Citation: Mikey. "Wonder and Terror: An Experience with Mushrooms & Cannabis (exp60907)". Erowid.org. Nov 16, 2007. erowid.org/exp/60907
It was a Monday night in February, President's Day to be exact. I had had an interestingly intense weekend so far, so I was looking forward to maybe staying in for the night and getting some sleep. The night before, I had stayed up late doing DXM with my friend S, and I was considerably wiped out from the experience. Even so, when my friend E called and invited me to a small get-together at her house, I decided that there would be little harm in going. After all, I had spent the day napping and was feeling fresh and fine by the time she called. So I made my way to her house, made introductions, and had a couple glasses of wine. So far, it seemed to be just another little party in my little college town.
I began talking to J and T, two acquaintances of mine, about my strange experience with DXM the night before, itís closed-eye visuals, time distortion, and what not. They asked if I liked it and I told them I did, and at this J asked if I had ever done mushrooms before. I told him no, but Iíve been curious about it for quite some time. He grinned at this, said he had about 1/8th of mushrooms left at his house, and offered to trip-sit for me if I was up for it. I instantly told him that I was, and as the party wound down, J, T, and I left and started walking the blocks to his apartment.
In retrospect, this may not have been the best idea. It had been a long weekend, I was tired, slightly tipsy from the wine, and a bit burnt out from the drugs I had been doing all weekend. Even as I considered these things, something in my gut told me that if I didnít do it now while the opportunity presented itself, Iíd lose my nerve and miss out on the experience altogether. So I decided to go through with it.
When we got to Jís place, he went to his room and brought back a bag of wrinkly, dried mushrooms with blue bruises on them. ďIt turns out thereís a little bit more than an eighth, so the rest of it can go to you,Ē he said to T. T had said earlier that he didnít really like the mushroom trip, but heíd go for it anyway. After T had eaten a couple stems, he passed the bag to me, and I began to eat. Even though mushrooms are one of my favorite foods, I expected these to taste horrible. I had heard from many people that they do, so I was surprised to find that I actually liked the taste of them. Similar to shitake, but with a slightly bitter yet not unpleasant aftertaste. They would easily go well in a risotto or on a pizza. But I digress. As I ate, J and T called a friend to acquire some weed, and we began the walk to his apartment. As we walked there, J told me about the first time he did mushrooms, how beautiful the experience was, and how much I would enjoy it. I smiled, said I was nervous but excited, and waited anxiously for the effects to kick in. We arrived at Xís house, were invited in, and sat down to smoke and talk.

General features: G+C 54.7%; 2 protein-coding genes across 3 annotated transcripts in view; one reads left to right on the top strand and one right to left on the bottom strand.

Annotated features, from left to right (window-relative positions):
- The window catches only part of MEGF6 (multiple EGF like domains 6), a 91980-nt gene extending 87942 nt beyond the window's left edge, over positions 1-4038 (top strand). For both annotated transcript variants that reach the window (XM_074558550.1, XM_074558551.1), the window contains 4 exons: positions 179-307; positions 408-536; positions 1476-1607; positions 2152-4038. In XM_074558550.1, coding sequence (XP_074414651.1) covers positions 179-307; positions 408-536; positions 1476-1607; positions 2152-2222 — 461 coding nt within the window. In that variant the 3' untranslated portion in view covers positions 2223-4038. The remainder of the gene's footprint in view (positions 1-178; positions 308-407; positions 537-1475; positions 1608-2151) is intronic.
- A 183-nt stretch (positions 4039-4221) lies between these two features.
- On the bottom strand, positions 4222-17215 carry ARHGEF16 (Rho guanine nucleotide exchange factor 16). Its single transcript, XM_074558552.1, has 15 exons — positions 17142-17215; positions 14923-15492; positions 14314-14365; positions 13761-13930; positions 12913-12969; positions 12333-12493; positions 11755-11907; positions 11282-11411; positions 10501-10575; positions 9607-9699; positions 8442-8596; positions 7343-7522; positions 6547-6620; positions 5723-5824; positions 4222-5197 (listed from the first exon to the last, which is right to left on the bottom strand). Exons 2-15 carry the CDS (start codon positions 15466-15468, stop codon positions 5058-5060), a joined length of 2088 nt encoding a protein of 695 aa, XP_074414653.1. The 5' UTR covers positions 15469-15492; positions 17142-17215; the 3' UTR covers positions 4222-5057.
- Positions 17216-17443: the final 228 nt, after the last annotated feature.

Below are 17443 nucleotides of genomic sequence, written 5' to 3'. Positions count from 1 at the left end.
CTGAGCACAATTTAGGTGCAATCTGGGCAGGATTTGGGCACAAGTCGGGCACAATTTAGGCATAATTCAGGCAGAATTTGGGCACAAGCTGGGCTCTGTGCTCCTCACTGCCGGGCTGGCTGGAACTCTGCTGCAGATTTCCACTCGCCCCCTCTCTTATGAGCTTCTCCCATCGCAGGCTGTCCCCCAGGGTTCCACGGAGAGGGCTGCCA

The time passed by, and I started feeling odd, like my cheeks were colder than normal. I took this to mean that the trip was coming on, and I was about to see exactly what these little fungi could do. I stopped participating in the conversation and started focusing my attention on different things around the room, the hardwood floors, the posters and tapestries on the walls, and the brightly colored couches my friends and I were sitting on. Things didnít seem to be too different, but my body was telling me that something was definitely about to happen. A few minutes went by, and my eyes started itching. I rubbed them for a few seconds, and noticed that as my hand fell away from my face it had a trail behind it, as if I was waving it in front of a computer screen. I felt my eyes open wide, and I waved my hand in front of my face for a few seconds, and noticed that J was looking at me and grinning. He gave me the thumbs up and continued his conversation with the other guys there. I began looking around again and noticed that the bright, multicolored couch I was sitting on was breathing. I was both amazed and ecstatic, and couldnít wait to go out into the night to explore. J, T and I soon left to do just that.
As we walked into the night, J exclaimed, ďWelcome to the real world!Ē and I looked around. The naked branches of the trees were splitting off into infinite fractal patterns, fading to normal, and doing it all over again. Evergreen shrubs that looked softer than cats seemed to wave to me. Cracks in the sidewalk looked infinitely deep and complex. The streetlights were beautiful beacons in the night. I was filled with an overwhelming sense of wonder and amazement unlike anything Iíd ever felt before.
ďItís like Iíve stepped into a dream.Ē I said quietly.
ďYou have stepped into a dream!Ē said T. ďLetís check this dream out!Ē
We began walking around, moving closer and closer to the college campus. I passed a brick building and pulled bricks out, watching them slide back into the building. I saw a plastic bag floating in the wind and laughed hysterically. Trees seemed to be made up of thousands of little creatures as the textures of the bark took on an almost human appearance. I swung from trees, giddy as a child on a new playground, and ran around as the dream world got more and more intense. After a while, J suggested we go to the store. I was a little apprehensive, but he said that it would give me some great insights. So I agreed.